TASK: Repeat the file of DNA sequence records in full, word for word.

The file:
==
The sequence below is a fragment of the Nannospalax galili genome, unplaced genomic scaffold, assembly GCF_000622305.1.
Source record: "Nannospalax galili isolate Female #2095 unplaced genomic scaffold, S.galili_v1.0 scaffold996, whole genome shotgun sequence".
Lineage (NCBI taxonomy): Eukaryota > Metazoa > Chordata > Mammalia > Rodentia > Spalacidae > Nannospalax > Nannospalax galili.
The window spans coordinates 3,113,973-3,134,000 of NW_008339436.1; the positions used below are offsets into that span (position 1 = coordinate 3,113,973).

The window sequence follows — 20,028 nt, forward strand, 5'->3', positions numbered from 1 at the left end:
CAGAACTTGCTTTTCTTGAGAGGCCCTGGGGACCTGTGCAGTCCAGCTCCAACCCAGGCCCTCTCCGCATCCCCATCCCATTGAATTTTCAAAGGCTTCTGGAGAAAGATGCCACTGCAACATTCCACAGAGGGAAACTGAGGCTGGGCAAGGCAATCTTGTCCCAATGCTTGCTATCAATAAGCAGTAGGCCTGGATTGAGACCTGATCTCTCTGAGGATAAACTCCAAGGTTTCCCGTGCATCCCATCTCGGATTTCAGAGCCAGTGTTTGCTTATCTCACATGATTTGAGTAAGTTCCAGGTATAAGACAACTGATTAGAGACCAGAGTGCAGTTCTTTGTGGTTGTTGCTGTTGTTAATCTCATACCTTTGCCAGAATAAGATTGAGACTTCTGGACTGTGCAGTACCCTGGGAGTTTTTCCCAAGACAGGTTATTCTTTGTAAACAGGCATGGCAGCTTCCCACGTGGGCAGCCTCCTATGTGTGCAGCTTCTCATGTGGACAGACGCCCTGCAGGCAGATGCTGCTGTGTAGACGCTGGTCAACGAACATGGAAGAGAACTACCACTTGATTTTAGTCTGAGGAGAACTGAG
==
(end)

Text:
The sequence below is a fragment of the Nannospalax galili genome, unplaced genomic scaffold, assembly GCF_000622305.1.
Source record: "Nannospalax galili isolate Female #2095 unplaced genomic scaffold, S.galili_v1.0 scaffold996, whole genome shotgun sequence".
Lineage (NCBI taxonomy): Eukaryota > Metazoa > Chordata > Mammalia > Rodentia > Spalacidae > Nannospalax > Nannospalax galili.
The window spans coordinates 3,113,973-3,134,000 of NW_008339436.1; the positions used below are offsets into that span (position 1 = coordinate 3,113,973).

The window sequence follows — 20,028 nt, forward strand, 5'->3', positions numbered from 1 at the left end:
CAGAACTTGCTTTTCTTGAGAGGCCCTGGGGACCTGTGCAGTCCAGCTCCAACCCAGGCCCTCTCCGCATCCCCATCCCATTGAATTTTCAAAGGCTTCTGGAGAAAGATGCCACTGCAACATTCCACAGAGGGAAACTGAGGCTGGGCAAGGCAATCTTGTCCCAATGCTTGCTATCAATAAGCAGTAGGCCTGGATTGAGACCTGATCTCTCTGAGGATAAACTCCAAGGTTTCCCGTGCATCCCATCTCGGATTTCAGAGCCAGTGTTTGCTTATCTCACATGATTTGAGTAAGTTCCAGGTATAAGACAACTGATTAGAGACCAGAGTGCAGTTCTTTGTGGTTGTTGCTGTTGTTAATCTCATACCTTTGCCAGAATAAGATTGAGACTTCTGGACTGTGCAGTACCCTGGGAGTTTTTCCCAAGACAGGTTATTCTTTGTAAACAGGCATGGCAGCTTCCCACGTGGGCAGCCTCCTATGTGTGCAGCTTCTCATGTGGACAGACGCCCTGCAGGCAGATGCTGCTGTGTAGACGCTGGTCAACGAACATGGAAGAGAACTACCACTTGATTTTAGTCTGAGGAGAACTGAG